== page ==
Against Monopoly

defending the right to innovate

Monopoly corrupts. Absolute monopoly corrupts absolutely.

Copyright Notice: We don't think much of copyright, so you can do what you want with the content on this blog. Of course we are hungry for publicity, so we would be pleased if you avoided plagiarism and gave us credit for what we have written. We encourage you not to impose copyright restrictions on your "derivative" works, but we won't try to stop you. For the legally or statist minded, you can consider yourself subject to a Creative Commons Attribution License.


Remix Culture (with apologies to Larry Lessig)

Jeffrey Tucker has been blogging up a storm. As he said to me in an email "I keep trying to live blog your book and instead end up writing articles." And that is exactly the point...innovation and creation is about value added. It isn't that we don't like having copies of our book made available - but having other people add value is far more significant.

I met Larry Lessig for the first time early this month at a lunch of people interested in IP issues. Inevitably as the discussion of the increasingly draconian legal measures passed by Congress were compared to their decreasing effectiveness comparison to the "War on Drugs" was made. Larry brought up an interesting point, which I will paraphrase in the form of my own example. I am personally in favor of legalizing heroin - I think illegalization has been a horrible failure that has done far more harm than good. I am also strongly opposed to people using heroin - I know heroin addicts, and it is not a fate I would wish on anyone. So I approve the goal implicit in illegalizing heroin, even while I think it is a bad law. Copying is completely different. Copying and imitation are unambiguously a good thing that produce rather than destroy value. This is especially important when imitation adds value...the "remix culture." There is no "symbolic value" in making copying illegal...and our prohibition against file sharing is not only useless, the message it sends is that intrinsically good activities - sharing, remixing, copying, imitating - are somehow wrong. EFF attorney Fred von Lohmann, who was also at the lunch, said that the first thing parents tell him when their children are being sued by the RIAA is "We know what he did was wrong..." It is sad that people should think that culture - sharing, remixing, copying and imitating - are wrong.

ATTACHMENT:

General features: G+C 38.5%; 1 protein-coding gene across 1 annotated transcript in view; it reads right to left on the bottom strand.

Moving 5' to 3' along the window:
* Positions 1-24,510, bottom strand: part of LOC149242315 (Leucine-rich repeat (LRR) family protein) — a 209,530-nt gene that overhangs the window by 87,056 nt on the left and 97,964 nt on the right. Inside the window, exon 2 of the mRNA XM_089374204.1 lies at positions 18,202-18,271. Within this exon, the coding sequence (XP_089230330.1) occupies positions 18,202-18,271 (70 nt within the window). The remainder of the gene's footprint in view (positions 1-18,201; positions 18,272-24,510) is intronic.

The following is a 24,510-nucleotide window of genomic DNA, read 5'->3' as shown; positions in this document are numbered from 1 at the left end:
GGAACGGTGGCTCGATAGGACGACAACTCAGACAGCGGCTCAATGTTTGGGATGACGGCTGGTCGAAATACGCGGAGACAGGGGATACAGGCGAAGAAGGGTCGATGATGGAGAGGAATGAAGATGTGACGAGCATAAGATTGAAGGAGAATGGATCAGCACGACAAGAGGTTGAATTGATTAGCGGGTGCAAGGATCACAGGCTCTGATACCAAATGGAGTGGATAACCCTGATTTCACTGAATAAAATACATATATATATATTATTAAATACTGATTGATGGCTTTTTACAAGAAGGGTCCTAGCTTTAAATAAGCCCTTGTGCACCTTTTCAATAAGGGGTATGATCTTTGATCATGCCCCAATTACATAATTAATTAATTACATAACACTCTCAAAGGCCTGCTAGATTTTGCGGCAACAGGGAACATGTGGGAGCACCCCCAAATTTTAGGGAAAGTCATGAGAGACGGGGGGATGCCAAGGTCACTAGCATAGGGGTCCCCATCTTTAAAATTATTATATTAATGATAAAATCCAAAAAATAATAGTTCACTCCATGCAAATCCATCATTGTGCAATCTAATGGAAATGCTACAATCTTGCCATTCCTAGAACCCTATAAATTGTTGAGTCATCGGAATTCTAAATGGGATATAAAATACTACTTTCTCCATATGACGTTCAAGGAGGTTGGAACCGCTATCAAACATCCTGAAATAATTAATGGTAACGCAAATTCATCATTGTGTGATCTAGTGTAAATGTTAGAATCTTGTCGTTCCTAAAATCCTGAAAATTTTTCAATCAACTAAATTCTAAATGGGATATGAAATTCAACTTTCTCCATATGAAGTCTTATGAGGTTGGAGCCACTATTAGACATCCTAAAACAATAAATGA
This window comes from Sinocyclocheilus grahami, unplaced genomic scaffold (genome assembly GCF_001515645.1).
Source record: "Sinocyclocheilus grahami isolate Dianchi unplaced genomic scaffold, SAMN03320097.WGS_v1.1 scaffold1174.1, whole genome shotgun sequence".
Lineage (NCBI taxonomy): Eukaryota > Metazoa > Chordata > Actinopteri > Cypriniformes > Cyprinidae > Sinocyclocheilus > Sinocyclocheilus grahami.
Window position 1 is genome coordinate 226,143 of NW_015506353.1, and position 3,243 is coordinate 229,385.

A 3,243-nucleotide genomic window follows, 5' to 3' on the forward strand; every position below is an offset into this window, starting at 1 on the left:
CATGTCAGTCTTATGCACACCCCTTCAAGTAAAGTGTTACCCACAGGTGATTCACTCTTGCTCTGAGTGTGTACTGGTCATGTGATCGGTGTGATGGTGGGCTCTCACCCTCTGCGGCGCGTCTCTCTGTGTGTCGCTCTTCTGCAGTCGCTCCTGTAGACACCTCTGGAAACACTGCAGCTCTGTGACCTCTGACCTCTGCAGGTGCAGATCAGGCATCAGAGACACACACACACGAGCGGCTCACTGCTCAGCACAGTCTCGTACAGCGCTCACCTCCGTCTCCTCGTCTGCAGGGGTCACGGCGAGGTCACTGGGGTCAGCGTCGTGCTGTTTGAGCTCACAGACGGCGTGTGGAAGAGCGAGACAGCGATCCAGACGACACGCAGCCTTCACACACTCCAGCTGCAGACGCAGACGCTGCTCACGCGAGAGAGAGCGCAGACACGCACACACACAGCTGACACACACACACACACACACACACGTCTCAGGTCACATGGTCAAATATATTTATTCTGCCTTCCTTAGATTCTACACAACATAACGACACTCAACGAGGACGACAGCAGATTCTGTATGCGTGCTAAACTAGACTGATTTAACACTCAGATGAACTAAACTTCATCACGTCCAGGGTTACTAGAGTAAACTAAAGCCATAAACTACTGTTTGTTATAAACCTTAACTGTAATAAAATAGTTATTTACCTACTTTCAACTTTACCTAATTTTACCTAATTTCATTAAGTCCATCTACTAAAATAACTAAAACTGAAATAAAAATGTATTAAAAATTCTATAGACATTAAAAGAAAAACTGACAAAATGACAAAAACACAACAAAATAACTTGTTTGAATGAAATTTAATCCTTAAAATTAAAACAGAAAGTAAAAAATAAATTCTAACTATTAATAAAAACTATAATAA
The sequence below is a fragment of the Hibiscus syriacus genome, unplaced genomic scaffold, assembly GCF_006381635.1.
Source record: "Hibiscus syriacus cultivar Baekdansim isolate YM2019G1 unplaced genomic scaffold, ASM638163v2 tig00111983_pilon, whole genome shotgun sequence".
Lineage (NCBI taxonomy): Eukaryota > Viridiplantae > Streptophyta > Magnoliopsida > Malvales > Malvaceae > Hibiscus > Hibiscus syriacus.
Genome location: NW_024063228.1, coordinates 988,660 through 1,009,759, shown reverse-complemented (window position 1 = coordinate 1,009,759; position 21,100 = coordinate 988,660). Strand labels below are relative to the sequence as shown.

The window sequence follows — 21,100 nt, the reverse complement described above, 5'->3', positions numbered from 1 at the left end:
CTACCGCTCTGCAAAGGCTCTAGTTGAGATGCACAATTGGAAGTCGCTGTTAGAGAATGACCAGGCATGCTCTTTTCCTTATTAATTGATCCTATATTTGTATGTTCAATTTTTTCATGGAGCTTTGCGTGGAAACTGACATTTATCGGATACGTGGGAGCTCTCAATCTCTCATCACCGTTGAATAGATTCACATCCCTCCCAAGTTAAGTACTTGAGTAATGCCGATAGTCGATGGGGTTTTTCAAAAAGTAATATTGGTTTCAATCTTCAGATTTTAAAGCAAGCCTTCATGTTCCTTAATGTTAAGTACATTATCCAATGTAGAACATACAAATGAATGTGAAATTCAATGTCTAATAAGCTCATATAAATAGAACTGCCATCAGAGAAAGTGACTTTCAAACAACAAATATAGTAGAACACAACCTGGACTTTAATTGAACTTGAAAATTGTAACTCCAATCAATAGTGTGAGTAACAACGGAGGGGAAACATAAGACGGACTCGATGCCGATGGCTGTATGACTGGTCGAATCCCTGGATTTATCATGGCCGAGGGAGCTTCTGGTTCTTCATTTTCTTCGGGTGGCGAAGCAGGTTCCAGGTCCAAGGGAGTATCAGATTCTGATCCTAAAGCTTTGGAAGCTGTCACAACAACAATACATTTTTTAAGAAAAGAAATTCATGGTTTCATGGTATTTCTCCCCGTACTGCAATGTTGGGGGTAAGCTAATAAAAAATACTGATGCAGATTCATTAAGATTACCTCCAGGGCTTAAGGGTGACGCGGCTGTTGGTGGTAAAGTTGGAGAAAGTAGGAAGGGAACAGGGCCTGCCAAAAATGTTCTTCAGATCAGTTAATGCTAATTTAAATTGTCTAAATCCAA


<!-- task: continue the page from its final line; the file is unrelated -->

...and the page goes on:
So let us instead work to abolish copyright and patents and celebrate Jeffrey's remix of our book.


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